Soft links and hard links are the two types of links that can be created on a Linux system. Without realizing it, you have undoubtedly interacted with tons of hard links on your own system. And, most likely, you have encountered some soft links (also called symbolic links or symlinks), too. That is because the files you work with on your system every day are either hard links or soft links that point to data on your hard drive. What we usually think of as a “file” is actually an inode that points to a data block on our hard drive, and the hard link is how we interact with it.
When working with various Linux commands, you may be wondering what version of the command you are using. Of course, the version relates to the binary executable file itself, and traditionally is maintained by the system package manager, which is responsible for checking on updated versions and installing them at the user’s discretion. Commands in Linux typically undergo slow, subtle changes. Some commands have not changed much at all since the 70s, when they were introduced on Unix. Others have new versions developed regularly, and you need to check your version to know which features it has. In this tutorial, you will learn how to check the version of a command on a Linux system.
PDF documents are commonly used to hold lengthy amounts of text, especially for formal matters like contracts or terms and conditions. These PDF documents can prove unwieldy in certain scenarios, since a PDF reader application is required to open them, and a PDF editor must be used for changing the contents.
Linux commonly uses base64 to encode and decode data. This method of encoding provides a reliable way for data to be transmitted and stored. The encoding process will convert binary data to ASCII characters, making it usable by a variety of services (such as OpenSSL) that require readable ASCII character transmission as opposed to binary. Afterwards, the data can be decoded back to binary data. In this tutorial, you will see how to use the
base64 command to decode and encode data on a Linux system.
The cp command is used to copy files and directories on a Linux system. If a user tries to copy a file over to a location that already contains the same file name, the default behavior of
cp is to overwrite the destination file with the source file. However, on some Linux systems, this behavior can be configured differently, and the user might see a prompt to confirm overwriting in their terminal. When copying many files, this prompt can get repetitive and annoying to deal with. In this tutorial, you will learn how to say YES to ALL with the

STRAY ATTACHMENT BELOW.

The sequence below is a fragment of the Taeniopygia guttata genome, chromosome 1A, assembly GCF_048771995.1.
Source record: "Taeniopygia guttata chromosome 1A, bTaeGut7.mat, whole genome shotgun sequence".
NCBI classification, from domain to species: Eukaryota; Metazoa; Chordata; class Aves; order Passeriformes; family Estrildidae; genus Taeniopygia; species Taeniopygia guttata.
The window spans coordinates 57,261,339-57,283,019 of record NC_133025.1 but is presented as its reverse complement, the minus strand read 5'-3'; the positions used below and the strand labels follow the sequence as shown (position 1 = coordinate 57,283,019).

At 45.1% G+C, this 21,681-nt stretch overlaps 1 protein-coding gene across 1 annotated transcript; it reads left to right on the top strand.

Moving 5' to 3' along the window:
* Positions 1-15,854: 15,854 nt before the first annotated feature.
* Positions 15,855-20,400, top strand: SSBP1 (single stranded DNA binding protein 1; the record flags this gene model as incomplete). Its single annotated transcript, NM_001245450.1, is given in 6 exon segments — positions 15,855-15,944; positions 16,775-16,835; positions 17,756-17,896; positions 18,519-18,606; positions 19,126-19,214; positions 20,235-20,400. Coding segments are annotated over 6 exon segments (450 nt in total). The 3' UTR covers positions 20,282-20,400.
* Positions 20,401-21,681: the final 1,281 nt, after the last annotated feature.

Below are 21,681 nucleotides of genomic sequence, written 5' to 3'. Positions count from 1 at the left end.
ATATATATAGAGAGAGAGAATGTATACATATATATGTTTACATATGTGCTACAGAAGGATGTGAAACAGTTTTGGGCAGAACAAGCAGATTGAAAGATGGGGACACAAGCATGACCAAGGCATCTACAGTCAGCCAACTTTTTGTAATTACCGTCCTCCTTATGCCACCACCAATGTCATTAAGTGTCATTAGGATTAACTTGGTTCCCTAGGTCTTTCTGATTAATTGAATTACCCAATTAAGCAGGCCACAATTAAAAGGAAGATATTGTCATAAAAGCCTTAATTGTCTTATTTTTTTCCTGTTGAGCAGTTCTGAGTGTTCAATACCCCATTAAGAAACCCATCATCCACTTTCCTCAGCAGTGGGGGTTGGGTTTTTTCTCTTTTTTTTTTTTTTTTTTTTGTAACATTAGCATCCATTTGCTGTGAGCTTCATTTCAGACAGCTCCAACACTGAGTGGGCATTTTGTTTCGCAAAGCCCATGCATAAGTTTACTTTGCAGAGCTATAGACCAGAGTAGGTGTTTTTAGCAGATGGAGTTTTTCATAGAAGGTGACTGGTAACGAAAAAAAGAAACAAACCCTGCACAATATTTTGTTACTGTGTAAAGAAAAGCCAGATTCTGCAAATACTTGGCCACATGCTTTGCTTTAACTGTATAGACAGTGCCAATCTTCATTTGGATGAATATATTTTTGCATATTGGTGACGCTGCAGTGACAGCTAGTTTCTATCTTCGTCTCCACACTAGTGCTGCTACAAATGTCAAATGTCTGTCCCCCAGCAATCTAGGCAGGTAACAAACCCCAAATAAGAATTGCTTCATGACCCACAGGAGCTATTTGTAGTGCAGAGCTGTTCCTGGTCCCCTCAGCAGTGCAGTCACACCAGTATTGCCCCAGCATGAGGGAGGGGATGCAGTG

cp command when trying to copy files via the Linux command line.
The rm command is used to delete files on a Linux system. It can be used to delete a lot of files at once, but you will need to use certain options when trying to delete directories or certain files. In this tutorial, you will learn how to say YES to ALL with the
rm command when trying to delete files via the Linux command line.
New users are often surprised by the number of commands that can be used to shut down a Linux system. Thanks to the flexibility of Linux and its storied history, there is almost always more than one – or more than a few – ways to accomplish the same task. Although Linux is always giving users plenty of choices on how to operate their system, one method usually proves better for certain scenarios, and all come with their pros and cons.
If you have one or more files that you need to send to a friend or store for a long time, compressing the files into a .zip archive is a good way to save on space and combine all files into a single object. If you need to keep the file contents private, for fear that they could be intercepted by the wrong party, or that someone could try to access them on your own system, then it is possible to add a password to your zip file. In this tutorial, you will learn how to zip files and add a password to your zip archive on a Linux system.
Processes that utilize the network connection of your Linux system will occupy a port whenever they are uploading or downloading data, or listening for incoming connections. A common example present on many Linux servers would be the SSH protocol, which listens for and accepts incoming connections on port 22 by default. Ordinarily, administrators can kill a process using the PID number, or by specifying the process name. But in some cases, we may want to kill a process according to which port number it is using.
When you need to quickly or forcibly close a running process on a Linux system, many users will try to determine the process ID and then kill a process by its ID. While this works fine, it is sometimes easier or more convenient to kill a process by name. This way, we get to skip the step of looking up the process ID, and let our terminal do the work for us.
Everything that is currently running on your Linux system is a process. Some processes are meant to run in the background (application updates, for example), so you may not be readily aware of their existence. And other processes (a web browser, for example) are very apparent, and get started or stopped by the user on a constant basis. All of these processes are assigned an ID number, called PID or “Process ID”, and can be referenced in various situations, including killing a running process via the process ID.
Environment variables contain data about the current system configuration. These variables are mostly referenced by scripts and system programs that need some information on the current configuration in order to adapt to various scenarios. For example, a script might check an environment variable to see what language is set on the computer, and then output prompts in the target language. One of the most commonly accessed environment variables is the PATH environment variable.